Subordination of IRS tax lien to other encumbrance
- Collection Options:
- extension up to 120 days to pay taxes in full
- currently not collectible (hardship) status – delay collection until financial condition improves
- installment payments
- expiration of Statute of limitations
- offer in compromise – settle for less than full payment
- See also: collection standards
- financial Information forms
- collection due process hearing right
- IRS Taxpayer Advocate Service (TAS)
- IRS Form 911 – Request for Taxpayer Advocate Service Assistance/ hardship relief
- Low Income Taxpayer Clinic (LITC)
- determining the correct tax
- audits / record keeping
- IRS correspondence audits
- notice of deficiency
- Tax Court
- what if you haven't filed returns
- trust fund recovery penalty
- what if you can't pay your taxes
- what if my spouse owes taxes but I don't
- can I really settle for pennies on the dollar ?
- innocent spouse relief
- injured spouse relief
- tax liens & levies
- subordination of lien
- can the IRS take my house
- abatement of penalties
- discharge of property from lien
- subordination of IRS lien, e.g., to refinancing
- bankruptcy doesn't remove a tax lien even after the tax is discharged
- trust fund recovery (responsible person) penalty
- private party (non-IRS) debt collectors
- tenancy by the entirety protections US v. Craft
When you owe taxes, a general tax lien automatically applies to "all your property or interest in property". The tax lien does not name specific property such as the legal description in the deed of trust on your residence. It includes property not legally titled in your name such as a contract for deed.
It is not an "enforced" collection action to immediately take your property, but impedes your ability to deal with your property, e.g., selling or refinancing your residence, because the lender's security interest is inferior to the IRS lien and a purchaser takes the property subject to the tax lien. The lender or buyer is not personally liable for the tax, but the IRS can seize and sell the property and the tax liability gets paid first before the lender receives payment on its loan, or the buyer receives any money for its lost property. Consequently, lenders will not complete a refinance and buyers will not purchase the property unless the tax issues are resolved.
If you want to refinance your residence but are not able to pay the tax in full, the IRS may agree to subordinate the IRS lien to a lender's security interest to permit the refinance where it deems it "in the best interest of the government". Subordinating the IRS lien makes the lender's security interest superior or prior to the tax lien (in "first position"). The lien remains in place and continues to encumber the property (inferior to the refinanced debt) and your other property. The refinancing could be in the government's best interest because the IRS receives funds from the refinancing (you borrow more than needed to pay off the prior loan), or the interest rate is lower resulting in lower loan payments so you can make larger installment payments.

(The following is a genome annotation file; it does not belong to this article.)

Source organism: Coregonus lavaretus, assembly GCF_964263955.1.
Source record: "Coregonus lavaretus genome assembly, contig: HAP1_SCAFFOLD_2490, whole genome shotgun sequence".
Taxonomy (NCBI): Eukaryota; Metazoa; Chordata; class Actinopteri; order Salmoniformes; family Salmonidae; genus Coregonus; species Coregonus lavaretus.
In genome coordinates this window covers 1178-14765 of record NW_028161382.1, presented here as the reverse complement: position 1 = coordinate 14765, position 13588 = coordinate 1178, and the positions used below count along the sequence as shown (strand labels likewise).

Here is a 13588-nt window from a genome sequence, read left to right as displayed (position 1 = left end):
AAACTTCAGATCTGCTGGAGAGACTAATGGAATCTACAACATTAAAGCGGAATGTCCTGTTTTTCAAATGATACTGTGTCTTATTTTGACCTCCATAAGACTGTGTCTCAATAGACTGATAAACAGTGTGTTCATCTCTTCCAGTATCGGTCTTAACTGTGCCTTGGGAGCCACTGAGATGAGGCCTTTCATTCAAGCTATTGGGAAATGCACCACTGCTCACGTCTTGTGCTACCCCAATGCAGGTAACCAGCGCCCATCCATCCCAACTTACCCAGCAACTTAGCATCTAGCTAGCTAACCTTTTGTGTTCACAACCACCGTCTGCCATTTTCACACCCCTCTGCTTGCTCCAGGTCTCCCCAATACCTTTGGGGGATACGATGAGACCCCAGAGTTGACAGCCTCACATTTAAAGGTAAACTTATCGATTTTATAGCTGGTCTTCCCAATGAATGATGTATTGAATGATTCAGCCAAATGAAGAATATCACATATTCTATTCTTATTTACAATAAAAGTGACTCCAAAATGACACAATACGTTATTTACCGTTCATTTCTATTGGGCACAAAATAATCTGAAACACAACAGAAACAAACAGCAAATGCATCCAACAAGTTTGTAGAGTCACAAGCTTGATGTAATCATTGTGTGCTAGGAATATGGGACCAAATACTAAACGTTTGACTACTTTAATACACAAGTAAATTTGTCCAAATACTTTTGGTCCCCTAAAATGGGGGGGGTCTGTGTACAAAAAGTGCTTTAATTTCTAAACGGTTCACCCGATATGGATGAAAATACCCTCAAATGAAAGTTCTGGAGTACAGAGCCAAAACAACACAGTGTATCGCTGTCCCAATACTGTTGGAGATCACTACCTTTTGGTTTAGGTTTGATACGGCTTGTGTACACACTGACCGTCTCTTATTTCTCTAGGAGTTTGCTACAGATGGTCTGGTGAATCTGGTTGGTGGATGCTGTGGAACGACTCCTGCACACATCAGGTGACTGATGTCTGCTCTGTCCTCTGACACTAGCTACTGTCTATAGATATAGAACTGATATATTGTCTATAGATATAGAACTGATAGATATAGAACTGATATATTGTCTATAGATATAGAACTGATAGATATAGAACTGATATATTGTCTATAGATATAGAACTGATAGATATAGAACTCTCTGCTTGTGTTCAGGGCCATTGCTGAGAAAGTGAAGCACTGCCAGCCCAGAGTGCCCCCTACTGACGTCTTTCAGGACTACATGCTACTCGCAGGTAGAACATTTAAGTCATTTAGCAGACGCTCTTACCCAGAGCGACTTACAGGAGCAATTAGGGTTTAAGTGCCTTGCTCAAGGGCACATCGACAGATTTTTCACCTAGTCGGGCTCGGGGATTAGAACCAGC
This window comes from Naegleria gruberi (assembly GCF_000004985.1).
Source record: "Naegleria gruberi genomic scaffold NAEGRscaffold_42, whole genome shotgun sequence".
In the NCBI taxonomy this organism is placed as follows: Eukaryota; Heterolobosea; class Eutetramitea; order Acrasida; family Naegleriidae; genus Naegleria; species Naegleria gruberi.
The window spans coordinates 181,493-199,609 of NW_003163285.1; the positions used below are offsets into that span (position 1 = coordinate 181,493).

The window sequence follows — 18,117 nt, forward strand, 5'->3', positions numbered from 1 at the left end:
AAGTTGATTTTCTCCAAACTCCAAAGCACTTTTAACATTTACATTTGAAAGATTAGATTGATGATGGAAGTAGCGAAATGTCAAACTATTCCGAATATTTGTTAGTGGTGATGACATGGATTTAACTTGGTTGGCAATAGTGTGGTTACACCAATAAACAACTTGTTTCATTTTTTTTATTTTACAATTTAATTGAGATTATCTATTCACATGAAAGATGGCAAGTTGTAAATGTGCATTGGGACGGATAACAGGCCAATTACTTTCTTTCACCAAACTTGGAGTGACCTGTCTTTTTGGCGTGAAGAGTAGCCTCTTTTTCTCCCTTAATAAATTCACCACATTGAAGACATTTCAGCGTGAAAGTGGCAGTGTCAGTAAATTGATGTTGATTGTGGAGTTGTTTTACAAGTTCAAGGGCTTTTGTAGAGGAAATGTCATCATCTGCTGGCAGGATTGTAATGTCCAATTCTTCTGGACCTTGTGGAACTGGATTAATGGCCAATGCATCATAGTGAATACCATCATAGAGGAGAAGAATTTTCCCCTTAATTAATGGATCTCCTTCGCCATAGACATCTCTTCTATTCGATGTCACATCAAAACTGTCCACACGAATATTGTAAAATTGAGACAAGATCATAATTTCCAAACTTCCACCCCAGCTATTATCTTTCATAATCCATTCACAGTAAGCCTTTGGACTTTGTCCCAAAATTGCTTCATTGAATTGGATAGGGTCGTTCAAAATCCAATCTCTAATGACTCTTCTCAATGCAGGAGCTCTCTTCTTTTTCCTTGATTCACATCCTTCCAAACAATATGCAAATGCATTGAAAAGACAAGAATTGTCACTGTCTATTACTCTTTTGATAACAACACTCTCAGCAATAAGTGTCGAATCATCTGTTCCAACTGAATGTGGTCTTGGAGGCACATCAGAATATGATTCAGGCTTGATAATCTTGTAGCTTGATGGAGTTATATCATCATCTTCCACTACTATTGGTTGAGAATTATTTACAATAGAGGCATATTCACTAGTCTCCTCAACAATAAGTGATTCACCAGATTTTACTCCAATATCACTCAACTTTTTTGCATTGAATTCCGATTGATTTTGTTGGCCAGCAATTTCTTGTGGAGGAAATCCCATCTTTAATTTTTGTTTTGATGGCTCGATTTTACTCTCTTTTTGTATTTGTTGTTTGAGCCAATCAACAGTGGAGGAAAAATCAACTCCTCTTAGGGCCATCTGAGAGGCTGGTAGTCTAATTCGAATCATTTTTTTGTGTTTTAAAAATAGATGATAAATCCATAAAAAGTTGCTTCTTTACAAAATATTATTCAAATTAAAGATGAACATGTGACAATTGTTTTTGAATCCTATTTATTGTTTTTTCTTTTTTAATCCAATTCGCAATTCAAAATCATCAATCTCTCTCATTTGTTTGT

Sale of our property will require the tax to be paid and the lien released or the property discharged from the lien.
You must request the IRS subordinate its lien and provide information as of the value of the property, existing debt, and the new lender and loan. To apply for the subordination you must provide the following information:
- The legal description of the property.
- A copy of the contract for sale of the property.
- A copy of the tax lien.
- Information regarding the priority lien holder (your current lender), including name, recording information and date of the deed of trust, monthly payment, interest rate, original loan balance and current loan balance.
- A draft closing statement showing the costs, commissions and expenses in connection with the same, and amount that would otherwise be paid to you and your wife from the refinancing of the property.
- Two appraisals of the property, one of which would be the lender's appraisal for obtaining the loan, and the second could be a letter of appraisal from a realtor familiar with property in the area setting forth their estimate of the appropriate sales price of the
- The closing date and location for the sale of the property.
To apply for a certificate of lien subordination, people must follow directions in Publication 784, How to Prepare an Application for a Certificate of Subordination of a Federal Tax Lien. There is no form but there must be a typed letter of request and certain documentation. The request should be mailed to one of 40 Collection Advisory Groups nationwide. See Publication 4235 for address information. 12/17/08